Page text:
This year has been a reminder that working for yourself is both wonderful and incredibly challenging at the same time. The comparison between full-time vs working for yourself isn’t what some people make it out to be.
Simply put, there are pros and cons for each. It’s why I went back full-time a couple years ago and was happy to do so at the time. I’ve said before, embarking on an entrepreneurial venture isn’t for everyone; it’s a choice with its fair share of ups and downs. And it’s why either my husband or I may choose to go back into a full-time role at some point in the future.
Here are some thoughts on full-time vs working for yourself from the perspective of someone who has done both over the years.
These considerations may be helpful for those of you considering taking the leap as a freelancer, entrepreneur or business owner or working at a full-time job.
This is the first and biggest consideration for most people. Really, the best part about a full-time job is the certainty that comes along with it. There’s an undeniable sense of security that comes from knowing the set income you’ll receive each month. Oh, and health insurance is another big one. My husband and I are in pretty good health, have generally low medical costs and don’t currently have children, so it’s a bit easier for us in the healthcare department.
Looking back, I’m grateful I had a full-time job with great benefits lined up after college.
Working in corporate taught me a lot, and also allowed me to be able to afford necessities, experiences and assets that I wouldn’t have been able to afford otherwise. Without working full-time for the years we did, my husband and I wouldn’t have been able to save the amount we have in our retirement accounts, buy a house, own our car, and travel to the places we did, among other things. Those years working full-time set us up to better weather the ups and downs that come when you work on your own—not just financially but also from the greater experience and maturity level.
The first time going on my own was challenging, and looking back, a large part of it was for emotional reasons. It felt terrifying not having the security of consistent income but still having bills to pay each month. I’d feel this dread deep down, and experience moments of panic as my internal dialogue ranted on about debt and disaster.
It gets easier though. Each year that passes, I develop more tolerance. Each year that passes, my husband and I have more experience and a more sustainable foundation built. The entrepreneurial path isn’t easy, but each year adds another layer to the business.
The lack of financial certainty can also be a source of motivation, but it needs to be at a threshold that will depend on the individual.
If you’re too stressed about finances, that’s no good for your sanity or productivity. If you’re too comfortable, well, that can lead to complacency, a lack of urgency and little to no growth. I’ve found that there needs to be a delicate balance between the two, and it’s one that my husband and I have walked for the past several years.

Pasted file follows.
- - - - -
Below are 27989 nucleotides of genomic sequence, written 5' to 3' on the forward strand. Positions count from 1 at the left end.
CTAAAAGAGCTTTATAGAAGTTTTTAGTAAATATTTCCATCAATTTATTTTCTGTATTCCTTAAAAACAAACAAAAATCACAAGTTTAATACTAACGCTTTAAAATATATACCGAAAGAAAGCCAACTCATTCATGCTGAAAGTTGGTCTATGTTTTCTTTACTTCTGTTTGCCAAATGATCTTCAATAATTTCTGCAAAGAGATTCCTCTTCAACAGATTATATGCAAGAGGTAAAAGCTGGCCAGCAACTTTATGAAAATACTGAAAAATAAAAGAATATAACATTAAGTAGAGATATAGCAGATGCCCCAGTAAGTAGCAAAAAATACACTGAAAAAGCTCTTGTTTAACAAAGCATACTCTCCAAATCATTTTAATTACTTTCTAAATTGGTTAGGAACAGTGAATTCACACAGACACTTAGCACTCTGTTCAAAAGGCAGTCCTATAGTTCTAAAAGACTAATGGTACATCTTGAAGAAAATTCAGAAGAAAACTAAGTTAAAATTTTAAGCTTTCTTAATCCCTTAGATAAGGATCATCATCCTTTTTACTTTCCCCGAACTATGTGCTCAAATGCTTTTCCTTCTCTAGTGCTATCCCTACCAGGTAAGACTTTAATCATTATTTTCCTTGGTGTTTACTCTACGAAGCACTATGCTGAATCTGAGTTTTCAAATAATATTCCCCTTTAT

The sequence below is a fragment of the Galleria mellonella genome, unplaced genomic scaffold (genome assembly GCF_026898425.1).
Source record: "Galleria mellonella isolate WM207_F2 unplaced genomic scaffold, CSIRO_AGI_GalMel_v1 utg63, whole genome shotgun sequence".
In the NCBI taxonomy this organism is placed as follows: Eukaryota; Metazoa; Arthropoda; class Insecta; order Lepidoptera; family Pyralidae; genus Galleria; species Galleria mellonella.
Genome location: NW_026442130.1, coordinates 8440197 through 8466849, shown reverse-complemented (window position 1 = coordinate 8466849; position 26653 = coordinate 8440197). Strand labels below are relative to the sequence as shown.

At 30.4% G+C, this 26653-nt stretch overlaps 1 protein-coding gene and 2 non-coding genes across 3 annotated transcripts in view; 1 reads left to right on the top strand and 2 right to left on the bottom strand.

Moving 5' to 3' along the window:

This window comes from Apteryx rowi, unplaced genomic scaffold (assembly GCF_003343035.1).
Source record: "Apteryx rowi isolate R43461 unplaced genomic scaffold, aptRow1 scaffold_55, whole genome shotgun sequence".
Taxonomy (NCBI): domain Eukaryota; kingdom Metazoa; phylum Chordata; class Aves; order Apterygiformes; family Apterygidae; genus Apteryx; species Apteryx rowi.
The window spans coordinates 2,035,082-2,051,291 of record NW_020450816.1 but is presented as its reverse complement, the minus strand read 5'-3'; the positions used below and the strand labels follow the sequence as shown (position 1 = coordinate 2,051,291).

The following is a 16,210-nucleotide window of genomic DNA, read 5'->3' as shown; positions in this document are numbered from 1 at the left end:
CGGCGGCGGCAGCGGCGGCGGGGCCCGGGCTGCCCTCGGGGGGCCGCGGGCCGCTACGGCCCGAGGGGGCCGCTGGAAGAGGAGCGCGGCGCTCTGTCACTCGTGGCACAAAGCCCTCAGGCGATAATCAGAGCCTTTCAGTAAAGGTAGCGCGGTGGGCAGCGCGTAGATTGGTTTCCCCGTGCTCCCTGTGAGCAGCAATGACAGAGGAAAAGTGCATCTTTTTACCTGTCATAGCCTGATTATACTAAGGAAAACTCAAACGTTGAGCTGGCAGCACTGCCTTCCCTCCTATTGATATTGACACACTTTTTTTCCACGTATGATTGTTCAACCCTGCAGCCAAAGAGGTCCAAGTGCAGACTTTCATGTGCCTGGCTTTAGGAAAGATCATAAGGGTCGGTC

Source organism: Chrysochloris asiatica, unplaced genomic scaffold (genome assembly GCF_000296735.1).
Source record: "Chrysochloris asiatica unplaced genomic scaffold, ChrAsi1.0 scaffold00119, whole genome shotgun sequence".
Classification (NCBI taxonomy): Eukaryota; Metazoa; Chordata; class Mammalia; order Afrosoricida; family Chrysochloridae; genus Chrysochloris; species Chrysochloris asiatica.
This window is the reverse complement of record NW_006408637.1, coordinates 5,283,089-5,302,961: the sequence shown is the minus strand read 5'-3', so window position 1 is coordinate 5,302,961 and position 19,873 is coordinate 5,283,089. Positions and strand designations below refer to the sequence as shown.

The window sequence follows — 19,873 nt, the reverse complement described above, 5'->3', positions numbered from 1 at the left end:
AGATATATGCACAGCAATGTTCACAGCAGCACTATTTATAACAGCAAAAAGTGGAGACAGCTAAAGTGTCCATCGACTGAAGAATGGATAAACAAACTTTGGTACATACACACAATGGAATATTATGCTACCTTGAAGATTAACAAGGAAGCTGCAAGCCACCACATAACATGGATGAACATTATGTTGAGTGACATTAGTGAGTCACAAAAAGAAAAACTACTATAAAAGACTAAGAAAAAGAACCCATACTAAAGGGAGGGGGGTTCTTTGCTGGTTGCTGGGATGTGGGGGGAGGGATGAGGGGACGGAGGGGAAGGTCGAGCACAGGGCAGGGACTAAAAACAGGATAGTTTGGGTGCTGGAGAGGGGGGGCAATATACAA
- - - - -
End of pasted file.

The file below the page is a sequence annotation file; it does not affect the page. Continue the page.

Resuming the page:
Location, location, location
Where you physically work is also important. Many full-time jobs require a commute, and many people desire a shorter commute rather a longer one. There are many studies that show the commute to work is the worst part of the day.
One of the benefits when people work for themselves is the ability to work from home whenever they want.
There’s no commute and more flexibility on when you wake up and what you wear. But I’ve realized having an office builds more of a distance between home and work.
While I’ve brought work home on many occasions when working full-time, work and home blur together far more when you work for yourself. There’s more time spent working from home, first of all. You are also more invested, and that makes it harder to establish boundaries that are healthy—particularly at the beginning as an entrepreneur newbie.
Turns out having a physical space for work is more important than I thought it was. I’ve observed that many freelancers, consultants and business owners who have been doing this for awhile end up finding an office space outside of home to do their work.
The lines that are more definitely drawn when working full-time blur when you begin working for yourself. As mentioned, work location has a lot to do with it, but it also goes beyond that.
When more of your life becomes a choice, it takes more awareness and intention to appreciate it.
When I was working full-time, cooking at home was a treat. It was something that I didn’t get to do very often. Relaxing at home on the weekends was also more enjoyable. I felt like I actually spent time relaxing at home, as opposed to simply being at home regardless whether I was working, cooking, writing, cleaning or relaxing.
With everything mixed in together, it was harder to feel the extremes that make life more vibrant and distinctive. For me, it took more intention to fully appreciate the freedom and choice, and to create those greater extremes for myself.
Working with others
The benefit of working for yourself is you have greater control over who you work with. You decide what projects to take, who to partner and collaborate with, and who to hire. Maybe not all the time, but there’s far more flexibility on working with others than if you were a full-time employee at a company.
Working with others can be frustrating at times, but when you work for yourself, it often gets lonely. The exception maybe being when you have a team of people working for you—but even then, the dynamic is different from having a team of colleagues all working under a boss.
It’s fun to bounce ideas off and joke around with a team of people. Working hard towards a project outcome with others feels rewarding. It creates the feeling of being part of something bigger.